Wildcat Nation Volume 1 Issue 1 - Page 13

As flu season approaches, many people rush to their local pharmacy or doctor’s office in order to get their flu shot. The flu vaccines cause antibodies to develop about two weeks after getting the vaccination; this helps the immune system be capable of being able to handle the virus within the body. People have different reasons for whether or not they will be going to get their vaccination within the next couple of weeks.

There are very few reasons from a medical standpoint as to why one should not get the influenza vaccine, but there are plenty of reasons why one should get this vaccination. For most people, missing work or school puts one behind their peers and can cause a loss of money and knowledge. All it takes is one form of prevention to save these losses. This causes the cost of the flu virus itself to be much greater than that of a simply contracting the virus. Also, not getting the vaccination might cause students to miss days of school, days which are vital for those who seek to be best prepared for their classes. Not only do students miss days of important learning, they also miss out on practices for extra-curricular activities, such as Kik Kats, football, volleyball, marching band and more. Absences can cause many problems for students who work; they will be missing more than just the loss of money. The moral of the story is, getting the flu shot is much easier than not getting it simply to avoid a small little needle stick.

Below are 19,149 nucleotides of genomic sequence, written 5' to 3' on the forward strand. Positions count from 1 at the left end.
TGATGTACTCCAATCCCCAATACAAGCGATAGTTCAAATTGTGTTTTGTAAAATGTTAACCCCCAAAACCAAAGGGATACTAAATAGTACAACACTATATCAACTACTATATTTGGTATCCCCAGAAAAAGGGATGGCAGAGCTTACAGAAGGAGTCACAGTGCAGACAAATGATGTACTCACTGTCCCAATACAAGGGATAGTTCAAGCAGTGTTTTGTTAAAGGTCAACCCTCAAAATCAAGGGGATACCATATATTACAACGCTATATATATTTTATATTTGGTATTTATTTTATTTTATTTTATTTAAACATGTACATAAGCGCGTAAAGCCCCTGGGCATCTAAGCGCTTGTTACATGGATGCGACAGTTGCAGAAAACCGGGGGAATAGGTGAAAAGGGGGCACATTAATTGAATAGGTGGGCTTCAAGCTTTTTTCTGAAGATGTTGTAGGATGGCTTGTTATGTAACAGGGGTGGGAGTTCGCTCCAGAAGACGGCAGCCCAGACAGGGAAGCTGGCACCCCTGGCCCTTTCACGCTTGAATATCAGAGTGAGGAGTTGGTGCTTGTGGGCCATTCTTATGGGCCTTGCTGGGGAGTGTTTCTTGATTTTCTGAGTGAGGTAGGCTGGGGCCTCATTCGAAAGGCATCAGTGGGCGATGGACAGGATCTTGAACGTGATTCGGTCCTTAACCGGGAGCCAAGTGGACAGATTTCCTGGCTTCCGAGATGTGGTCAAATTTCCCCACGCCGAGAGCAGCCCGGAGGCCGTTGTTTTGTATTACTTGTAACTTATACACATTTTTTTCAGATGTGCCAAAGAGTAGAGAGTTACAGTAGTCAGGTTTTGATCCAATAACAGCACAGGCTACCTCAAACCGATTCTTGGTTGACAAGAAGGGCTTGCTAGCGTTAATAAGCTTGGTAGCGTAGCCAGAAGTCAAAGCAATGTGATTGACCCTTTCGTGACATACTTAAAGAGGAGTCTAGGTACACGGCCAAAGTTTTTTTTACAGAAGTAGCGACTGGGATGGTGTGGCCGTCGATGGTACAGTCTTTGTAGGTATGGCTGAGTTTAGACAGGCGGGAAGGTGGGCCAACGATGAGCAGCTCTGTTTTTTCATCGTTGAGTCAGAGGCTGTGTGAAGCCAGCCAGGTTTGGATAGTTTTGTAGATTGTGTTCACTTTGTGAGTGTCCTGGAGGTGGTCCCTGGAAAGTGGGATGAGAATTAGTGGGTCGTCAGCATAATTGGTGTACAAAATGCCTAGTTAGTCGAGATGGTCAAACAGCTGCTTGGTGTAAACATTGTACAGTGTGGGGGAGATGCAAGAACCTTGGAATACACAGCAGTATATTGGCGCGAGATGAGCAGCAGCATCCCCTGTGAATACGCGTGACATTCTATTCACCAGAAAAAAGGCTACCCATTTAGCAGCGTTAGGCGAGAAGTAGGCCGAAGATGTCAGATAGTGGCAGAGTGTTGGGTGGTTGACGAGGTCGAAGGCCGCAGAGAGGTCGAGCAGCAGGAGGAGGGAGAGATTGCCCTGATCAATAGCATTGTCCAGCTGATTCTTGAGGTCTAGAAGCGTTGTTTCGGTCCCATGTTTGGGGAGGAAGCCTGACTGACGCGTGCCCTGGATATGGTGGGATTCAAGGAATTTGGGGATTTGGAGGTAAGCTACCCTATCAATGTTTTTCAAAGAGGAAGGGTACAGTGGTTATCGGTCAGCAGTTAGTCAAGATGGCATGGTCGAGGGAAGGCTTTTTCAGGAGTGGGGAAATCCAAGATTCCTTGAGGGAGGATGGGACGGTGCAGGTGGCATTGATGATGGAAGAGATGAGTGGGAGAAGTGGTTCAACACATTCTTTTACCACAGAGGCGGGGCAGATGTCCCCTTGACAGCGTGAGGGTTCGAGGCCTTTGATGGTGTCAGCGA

Sniffle, Sniffle,

Sneeze,

Cough!

Should You Get Your Flu Shot?

By Katie Johnson